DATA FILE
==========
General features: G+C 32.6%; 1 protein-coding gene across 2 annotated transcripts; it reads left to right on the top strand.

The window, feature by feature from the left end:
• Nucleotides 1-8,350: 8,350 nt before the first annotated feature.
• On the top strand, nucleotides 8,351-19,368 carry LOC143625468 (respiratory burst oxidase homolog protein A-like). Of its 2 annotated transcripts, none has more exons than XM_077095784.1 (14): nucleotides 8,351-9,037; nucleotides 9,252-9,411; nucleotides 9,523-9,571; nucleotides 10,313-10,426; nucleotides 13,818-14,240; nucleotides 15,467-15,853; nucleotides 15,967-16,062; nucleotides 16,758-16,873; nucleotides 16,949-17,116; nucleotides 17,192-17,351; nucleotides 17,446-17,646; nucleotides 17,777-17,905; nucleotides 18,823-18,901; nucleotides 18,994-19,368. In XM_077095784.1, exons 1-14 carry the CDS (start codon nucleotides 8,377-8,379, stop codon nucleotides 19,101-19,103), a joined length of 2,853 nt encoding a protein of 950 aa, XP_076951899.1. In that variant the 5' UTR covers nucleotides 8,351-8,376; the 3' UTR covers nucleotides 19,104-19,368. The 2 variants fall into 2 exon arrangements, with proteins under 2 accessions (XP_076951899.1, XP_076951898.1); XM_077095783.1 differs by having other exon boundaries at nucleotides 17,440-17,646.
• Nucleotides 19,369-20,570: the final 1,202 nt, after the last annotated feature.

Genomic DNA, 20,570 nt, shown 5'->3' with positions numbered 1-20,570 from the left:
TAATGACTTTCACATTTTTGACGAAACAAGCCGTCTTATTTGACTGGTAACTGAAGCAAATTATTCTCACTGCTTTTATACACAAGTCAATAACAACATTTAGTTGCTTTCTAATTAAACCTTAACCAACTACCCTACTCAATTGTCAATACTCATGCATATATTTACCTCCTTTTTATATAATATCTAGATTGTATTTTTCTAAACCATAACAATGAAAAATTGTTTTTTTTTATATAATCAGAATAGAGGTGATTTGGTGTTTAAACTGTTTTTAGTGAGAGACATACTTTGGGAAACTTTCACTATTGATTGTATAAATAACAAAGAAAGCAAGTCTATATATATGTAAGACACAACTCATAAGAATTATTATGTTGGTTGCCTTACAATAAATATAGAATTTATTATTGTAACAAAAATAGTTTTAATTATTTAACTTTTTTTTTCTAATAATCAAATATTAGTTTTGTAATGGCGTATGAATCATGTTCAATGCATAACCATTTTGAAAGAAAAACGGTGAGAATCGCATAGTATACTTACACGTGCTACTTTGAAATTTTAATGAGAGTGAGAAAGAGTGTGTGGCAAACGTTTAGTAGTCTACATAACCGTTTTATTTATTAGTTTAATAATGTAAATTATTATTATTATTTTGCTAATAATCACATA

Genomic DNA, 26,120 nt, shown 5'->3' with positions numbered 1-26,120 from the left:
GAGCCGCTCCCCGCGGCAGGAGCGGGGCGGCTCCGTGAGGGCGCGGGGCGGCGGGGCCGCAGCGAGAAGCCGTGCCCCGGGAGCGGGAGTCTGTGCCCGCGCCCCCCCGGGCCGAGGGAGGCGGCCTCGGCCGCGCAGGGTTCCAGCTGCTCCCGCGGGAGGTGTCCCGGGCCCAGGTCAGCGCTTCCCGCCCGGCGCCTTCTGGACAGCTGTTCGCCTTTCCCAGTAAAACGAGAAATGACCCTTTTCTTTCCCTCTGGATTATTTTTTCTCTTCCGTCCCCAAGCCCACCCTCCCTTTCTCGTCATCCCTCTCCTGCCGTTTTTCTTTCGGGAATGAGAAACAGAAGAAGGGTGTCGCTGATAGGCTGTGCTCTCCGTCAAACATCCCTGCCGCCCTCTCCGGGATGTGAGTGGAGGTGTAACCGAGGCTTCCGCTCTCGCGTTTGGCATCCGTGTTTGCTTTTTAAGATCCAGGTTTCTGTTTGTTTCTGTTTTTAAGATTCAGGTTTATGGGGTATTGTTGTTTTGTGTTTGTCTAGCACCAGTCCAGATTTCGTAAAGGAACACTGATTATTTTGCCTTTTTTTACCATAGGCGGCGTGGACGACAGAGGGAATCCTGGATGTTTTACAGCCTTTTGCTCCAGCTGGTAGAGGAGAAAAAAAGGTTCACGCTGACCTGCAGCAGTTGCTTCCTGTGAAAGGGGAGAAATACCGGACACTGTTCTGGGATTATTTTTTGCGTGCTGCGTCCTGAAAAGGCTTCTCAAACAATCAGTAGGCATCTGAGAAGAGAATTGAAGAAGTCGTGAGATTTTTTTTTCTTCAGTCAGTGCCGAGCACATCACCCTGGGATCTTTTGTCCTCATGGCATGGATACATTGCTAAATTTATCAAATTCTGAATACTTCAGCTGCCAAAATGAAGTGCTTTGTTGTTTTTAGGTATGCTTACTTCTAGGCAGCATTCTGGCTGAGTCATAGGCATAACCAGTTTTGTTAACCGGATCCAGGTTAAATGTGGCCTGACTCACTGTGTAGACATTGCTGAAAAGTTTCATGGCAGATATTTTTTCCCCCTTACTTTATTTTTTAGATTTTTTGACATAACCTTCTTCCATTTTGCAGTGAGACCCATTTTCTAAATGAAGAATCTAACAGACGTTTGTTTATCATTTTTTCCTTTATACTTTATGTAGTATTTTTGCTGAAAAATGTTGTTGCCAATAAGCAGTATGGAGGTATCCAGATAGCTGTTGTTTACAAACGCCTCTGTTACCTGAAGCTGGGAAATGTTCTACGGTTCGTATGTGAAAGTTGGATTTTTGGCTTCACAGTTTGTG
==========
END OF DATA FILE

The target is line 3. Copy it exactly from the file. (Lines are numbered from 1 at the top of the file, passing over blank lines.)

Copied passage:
• Nucleotides 1-8,350: 8,350 nt before the first annotated feature.